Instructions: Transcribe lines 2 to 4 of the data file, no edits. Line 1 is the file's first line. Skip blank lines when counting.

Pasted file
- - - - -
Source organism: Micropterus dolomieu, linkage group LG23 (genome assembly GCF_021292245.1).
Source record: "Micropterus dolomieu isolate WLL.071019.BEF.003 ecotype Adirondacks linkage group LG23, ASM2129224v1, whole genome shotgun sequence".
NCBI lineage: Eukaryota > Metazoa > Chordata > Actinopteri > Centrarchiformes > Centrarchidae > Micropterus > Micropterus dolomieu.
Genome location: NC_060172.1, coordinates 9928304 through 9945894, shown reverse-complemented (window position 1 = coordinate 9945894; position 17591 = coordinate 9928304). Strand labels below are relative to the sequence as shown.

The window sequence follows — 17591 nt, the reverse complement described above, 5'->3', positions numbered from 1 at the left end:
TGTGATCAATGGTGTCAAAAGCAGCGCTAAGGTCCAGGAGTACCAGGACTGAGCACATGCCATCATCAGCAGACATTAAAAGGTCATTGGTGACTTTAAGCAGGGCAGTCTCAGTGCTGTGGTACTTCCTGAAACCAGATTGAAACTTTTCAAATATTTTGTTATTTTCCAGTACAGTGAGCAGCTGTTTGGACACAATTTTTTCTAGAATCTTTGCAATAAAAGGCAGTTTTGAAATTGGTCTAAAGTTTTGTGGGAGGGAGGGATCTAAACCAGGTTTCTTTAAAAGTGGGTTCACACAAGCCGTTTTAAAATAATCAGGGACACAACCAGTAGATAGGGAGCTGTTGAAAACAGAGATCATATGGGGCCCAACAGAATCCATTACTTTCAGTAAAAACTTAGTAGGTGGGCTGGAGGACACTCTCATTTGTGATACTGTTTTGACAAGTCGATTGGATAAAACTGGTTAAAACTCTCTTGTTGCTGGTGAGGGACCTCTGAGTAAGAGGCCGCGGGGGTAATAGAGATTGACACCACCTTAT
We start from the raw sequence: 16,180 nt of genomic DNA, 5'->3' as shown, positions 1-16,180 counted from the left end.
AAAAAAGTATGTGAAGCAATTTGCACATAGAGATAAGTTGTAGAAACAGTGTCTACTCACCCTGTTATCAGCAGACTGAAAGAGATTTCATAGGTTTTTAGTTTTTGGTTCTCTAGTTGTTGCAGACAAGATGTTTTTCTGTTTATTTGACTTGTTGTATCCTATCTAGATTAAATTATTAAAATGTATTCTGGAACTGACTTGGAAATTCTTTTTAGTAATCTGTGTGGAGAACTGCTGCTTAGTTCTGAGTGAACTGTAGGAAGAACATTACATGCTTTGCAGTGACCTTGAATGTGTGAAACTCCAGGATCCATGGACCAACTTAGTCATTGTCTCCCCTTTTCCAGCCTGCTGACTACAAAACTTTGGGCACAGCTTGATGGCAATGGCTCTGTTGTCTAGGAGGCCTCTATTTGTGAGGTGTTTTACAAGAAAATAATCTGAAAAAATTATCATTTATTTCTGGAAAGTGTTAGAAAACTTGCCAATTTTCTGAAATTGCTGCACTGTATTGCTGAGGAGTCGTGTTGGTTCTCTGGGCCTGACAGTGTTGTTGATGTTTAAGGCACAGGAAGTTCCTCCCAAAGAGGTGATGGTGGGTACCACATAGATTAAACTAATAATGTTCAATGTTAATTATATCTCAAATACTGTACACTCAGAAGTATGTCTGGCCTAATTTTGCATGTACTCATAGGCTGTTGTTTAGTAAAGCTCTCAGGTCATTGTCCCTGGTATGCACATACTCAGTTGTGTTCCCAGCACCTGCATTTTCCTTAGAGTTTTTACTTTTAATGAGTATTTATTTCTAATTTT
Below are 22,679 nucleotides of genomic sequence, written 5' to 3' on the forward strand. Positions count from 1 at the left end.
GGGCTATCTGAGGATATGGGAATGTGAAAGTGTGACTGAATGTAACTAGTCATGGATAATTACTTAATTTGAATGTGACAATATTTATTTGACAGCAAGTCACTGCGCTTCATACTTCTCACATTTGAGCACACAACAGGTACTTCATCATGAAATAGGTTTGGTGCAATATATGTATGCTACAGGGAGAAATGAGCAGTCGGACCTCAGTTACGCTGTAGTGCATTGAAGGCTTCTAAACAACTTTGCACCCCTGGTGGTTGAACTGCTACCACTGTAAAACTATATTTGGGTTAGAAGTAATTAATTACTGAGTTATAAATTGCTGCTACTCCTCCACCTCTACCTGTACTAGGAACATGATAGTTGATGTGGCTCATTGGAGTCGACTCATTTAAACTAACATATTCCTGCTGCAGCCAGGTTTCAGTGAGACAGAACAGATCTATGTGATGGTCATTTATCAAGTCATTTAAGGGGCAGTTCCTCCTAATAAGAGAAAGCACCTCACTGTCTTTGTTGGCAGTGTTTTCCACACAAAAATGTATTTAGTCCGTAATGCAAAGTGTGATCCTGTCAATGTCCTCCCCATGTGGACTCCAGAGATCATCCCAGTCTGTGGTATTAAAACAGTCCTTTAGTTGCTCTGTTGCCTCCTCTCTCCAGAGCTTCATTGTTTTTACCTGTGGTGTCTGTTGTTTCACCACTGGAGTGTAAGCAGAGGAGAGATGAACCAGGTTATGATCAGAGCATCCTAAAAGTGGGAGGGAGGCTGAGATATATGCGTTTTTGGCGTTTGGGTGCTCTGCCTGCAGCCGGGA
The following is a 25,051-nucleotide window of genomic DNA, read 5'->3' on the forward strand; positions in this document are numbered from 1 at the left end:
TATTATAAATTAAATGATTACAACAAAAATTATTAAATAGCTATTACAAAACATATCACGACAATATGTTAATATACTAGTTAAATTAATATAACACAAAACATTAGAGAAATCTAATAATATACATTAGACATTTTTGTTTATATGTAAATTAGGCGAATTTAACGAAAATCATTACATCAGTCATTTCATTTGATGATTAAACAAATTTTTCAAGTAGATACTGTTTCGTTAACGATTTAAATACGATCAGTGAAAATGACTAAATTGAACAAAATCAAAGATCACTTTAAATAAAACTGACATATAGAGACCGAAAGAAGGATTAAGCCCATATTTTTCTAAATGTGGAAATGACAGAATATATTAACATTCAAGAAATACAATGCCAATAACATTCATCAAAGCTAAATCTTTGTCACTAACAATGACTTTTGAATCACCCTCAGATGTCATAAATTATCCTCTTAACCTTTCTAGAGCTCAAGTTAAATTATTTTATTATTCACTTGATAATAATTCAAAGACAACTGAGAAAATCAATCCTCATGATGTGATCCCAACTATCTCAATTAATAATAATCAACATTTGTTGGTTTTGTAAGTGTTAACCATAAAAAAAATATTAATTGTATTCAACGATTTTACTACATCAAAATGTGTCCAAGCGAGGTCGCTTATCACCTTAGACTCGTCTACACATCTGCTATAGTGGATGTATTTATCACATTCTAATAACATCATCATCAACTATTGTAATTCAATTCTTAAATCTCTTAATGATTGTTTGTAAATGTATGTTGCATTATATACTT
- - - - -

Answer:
Source record: "Micropterus dolomieu isolate WLL.071019.BEF.003 ecotype Adirondacks linkage group LG23, ASM2129224v1, whole genome shotgun sequence".
NCBI lineage: Eukaryota > Metazoa > Chordata > Actinopteri > Centrarchiformes > Centrarchidae > Micropterus > Micropterus dolomieu.
Genome location: NC_060172.1, coordinates 9928304 through 9945894, shown reverse-complemented (window position 1 = coordinate 9945894; position 17591 = coordinate 9928304). Strand labels below are relative to the sequence as shown.